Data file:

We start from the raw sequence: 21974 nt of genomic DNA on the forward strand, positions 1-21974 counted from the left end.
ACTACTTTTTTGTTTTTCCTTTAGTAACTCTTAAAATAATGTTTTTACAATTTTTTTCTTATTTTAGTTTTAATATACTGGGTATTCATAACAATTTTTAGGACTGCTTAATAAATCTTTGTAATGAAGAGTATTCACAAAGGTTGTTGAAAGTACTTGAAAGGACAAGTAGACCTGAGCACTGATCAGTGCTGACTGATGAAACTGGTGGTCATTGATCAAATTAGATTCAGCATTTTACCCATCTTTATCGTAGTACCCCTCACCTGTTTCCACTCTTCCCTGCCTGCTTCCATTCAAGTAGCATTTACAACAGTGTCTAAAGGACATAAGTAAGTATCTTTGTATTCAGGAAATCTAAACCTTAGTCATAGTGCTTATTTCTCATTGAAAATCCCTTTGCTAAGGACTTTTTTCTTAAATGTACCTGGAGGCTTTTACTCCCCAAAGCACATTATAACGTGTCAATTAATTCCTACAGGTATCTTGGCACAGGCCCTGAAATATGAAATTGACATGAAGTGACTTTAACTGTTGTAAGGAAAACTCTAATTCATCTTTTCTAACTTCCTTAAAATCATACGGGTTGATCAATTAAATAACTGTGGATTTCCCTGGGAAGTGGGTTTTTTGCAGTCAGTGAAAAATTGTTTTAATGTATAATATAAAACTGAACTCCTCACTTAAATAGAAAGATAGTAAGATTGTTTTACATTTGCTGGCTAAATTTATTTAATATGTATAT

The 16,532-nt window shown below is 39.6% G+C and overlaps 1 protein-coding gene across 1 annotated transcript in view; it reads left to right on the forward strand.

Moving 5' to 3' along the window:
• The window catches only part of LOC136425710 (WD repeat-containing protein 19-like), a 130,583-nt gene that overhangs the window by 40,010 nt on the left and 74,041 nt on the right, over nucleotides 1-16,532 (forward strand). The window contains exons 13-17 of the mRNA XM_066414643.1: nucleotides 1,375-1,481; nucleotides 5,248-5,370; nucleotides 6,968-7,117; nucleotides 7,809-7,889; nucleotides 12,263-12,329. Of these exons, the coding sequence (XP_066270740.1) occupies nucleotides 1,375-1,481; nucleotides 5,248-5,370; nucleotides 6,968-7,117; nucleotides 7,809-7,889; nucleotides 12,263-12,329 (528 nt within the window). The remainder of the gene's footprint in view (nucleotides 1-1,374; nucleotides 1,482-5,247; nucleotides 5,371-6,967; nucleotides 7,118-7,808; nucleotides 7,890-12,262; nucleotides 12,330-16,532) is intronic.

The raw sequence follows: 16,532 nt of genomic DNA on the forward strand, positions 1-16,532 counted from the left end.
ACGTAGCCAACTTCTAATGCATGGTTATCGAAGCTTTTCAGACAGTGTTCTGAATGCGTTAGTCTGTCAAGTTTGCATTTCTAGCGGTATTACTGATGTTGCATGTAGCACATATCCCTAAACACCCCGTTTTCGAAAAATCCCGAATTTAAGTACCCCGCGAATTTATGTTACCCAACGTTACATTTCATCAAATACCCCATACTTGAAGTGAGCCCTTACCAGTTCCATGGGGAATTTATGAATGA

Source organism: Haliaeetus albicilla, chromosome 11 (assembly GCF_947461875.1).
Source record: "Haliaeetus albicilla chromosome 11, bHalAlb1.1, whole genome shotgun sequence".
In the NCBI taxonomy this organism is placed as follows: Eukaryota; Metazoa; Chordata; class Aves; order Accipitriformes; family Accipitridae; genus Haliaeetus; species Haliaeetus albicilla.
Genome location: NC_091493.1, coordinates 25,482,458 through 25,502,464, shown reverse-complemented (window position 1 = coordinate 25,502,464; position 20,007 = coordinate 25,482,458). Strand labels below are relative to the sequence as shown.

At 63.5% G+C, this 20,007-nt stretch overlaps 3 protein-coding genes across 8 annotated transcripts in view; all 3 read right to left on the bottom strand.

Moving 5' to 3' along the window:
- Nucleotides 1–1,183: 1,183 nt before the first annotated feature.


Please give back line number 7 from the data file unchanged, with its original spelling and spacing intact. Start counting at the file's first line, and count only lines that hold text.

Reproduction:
ACGTAGCCAACTTCTAATGCATGGTTATCGAAGCTTTTCAGACAGTGTTCTGAATGCGTTAGTCTGTCAAGTTTGCATTTCTAGCGGTATTACTGATGTTGCATGTAGCACATATCCCTAAACACCCCGTTTTCGAAAAATCCCGAATTTAAGTACCCCGCGAATTTATGTTACCCAACGTTACATTTCATCAAATACCCCATACTTGAAGTGAGCCCTTACCAGTTCCATGGGGAATTTATGAATGA